Messrs. Editors: I hope that a few facts about colportage among the soldiers will not be unacceptable to your readers. Though I have been acting as agent for the American Tract Society in Norfolk, Portsmouth and the vicinity seven years, my labors have never been so blessed as from the 19th of April to the present time. I have distributed $300 worth of Bibles and tracts, and in all instances they have been gladly received by both religious and irreligious. Since June 1st, under the approval of all the pastors of this city, we have reprinted especially for the soldiers over 81,000 pages of each of the following appropriate tracts: “A voice from heaven;” “Don't put it off;” “All-sufficiency of Christ;” “Selfdedication to God;” “Private devotion;” “The act of faith;” “The sentinel” and “Motives to Early piety” —in all of these over 618,000 pages; and of the excellent tract, “Come to Jesus,” 17,280 copies, or 545,280 pages—making in all reprinted, 1,163,--520 pages; in value, $930.56. These we have got out at the prices heretofore paid to the American Tract Society, New York —1,500 pages for one dollar, and “Come to Jesus” for three cents a copy. Nearly all of these have been sent to the soldiers, more or less, of all the Confederate States, most of whom receive them gladly, saying: “This is the kind of reading we want to help us fulfil the promises we made to our wives, parents, sisters, ministers and loved ones on leaving home, that we would seek the Lord.” Such expressions I have frequently heard from a great many of the more than seven thousand soldiers with whom I have talked on personal religion. Recently a soldier of intelligence came to me in Richmond, Virginia, to express his thanks for the saving influence of the tracts he had received since being in camp. He believes they were sent to him in answer to a pious mother's prayers. He stated that before leaving home he felt but little interest in religion, but now it is his delight and comfort. Another soldier in a Mississippi regiment writes that the tract “Come to Jesus” has been the means of leading him to Christ since being in Virginia. A prominent officer in one of the regiments in Virginia writes: “I feel it my duty to say that the good influence exerted upon the minds and actions of our men by the Bibles, books and tracts you have sent us is incalculable; and to my knowledge they have been blessed of God in producing a spirit of religious inquiry with many of a most encouraging character. I trust you ”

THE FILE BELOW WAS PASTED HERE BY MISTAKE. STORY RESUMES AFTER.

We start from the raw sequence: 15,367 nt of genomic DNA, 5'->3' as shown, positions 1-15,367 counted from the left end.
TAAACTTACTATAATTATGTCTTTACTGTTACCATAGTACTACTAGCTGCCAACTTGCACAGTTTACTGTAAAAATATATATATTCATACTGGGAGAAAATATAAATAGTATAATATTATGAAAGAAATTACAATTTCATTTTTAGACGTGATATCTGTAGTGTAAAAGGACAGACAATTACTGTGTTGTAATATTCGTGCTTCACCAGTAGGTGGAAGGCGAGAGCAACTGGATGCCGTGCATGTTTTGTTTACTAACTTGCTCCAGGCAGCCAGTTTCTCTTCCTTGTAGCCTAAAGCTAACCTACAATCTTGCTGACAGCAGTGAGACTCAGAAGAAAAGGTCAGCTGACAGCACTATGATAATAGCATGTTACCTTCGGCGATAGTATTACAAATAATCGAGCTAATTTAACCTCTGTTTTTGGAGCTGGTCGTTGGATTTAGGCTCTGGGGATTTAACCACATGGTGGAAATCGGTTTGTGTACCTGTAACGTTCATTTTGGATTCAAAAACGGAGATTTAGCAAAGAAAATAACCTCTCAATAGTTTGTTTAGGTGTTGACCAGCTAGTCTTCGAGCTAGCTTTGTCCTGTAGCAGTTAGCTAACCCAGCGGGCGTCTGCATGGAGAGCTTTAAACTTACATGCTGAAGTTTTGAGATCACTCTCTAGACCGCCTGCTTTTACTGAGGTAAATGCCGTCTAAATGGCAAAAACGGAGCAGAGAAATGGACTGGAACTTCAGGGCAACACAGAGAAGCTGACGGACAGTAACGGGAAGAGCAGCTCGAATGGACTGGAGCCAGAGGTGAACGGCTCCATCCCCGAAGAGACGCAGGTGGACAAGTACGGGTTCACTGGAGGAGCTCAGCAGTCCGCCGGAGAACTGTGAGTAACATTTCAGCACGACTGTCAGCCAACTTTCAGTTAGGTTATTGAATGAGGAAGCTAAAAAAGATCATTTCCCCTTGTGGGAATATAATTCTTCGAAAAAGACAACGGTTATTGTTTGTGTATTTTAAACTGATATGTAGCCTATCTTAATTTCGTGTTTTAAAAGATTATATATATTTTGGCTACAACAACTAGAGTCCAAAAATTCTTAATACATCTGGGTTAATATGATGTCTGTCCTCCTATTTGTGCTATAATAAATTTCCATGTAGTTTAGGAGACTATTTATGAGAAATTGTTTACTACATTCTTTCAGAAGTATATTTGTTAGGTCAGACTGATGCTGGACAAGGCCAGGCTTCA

This text is part of:
Table of Contents:
Chapter 1 : religious elements in the army.
Chapter 2 : influence of Christian officers.
Chapter 3 : influence of Christian officers—continued.
Chapter 4 : influence of Christian officers—concluded.
Chapter 5 : Bible and colportage work.
Chapter 6 : hospital work.
Chapter 7 : work of the chaplains and missionaries.
Chapter 8 : eagerness of the soldiers to hear the Gospel .
Chapter 9 : State of religion in 1861 - 62 .
Chapter 10 : revivals in the Lower Valley and around Fredericksburg .
Chapter 11 : the great revival along the Rapidan .
Chapter 12 : progress of the work in 1864 - 65 .
Chapter 13 : results of the work and proofs of its genuineness
Appendix: letters from our army workers.
Appendix no. 2 : the work of grace in other armies of the Confederacy .
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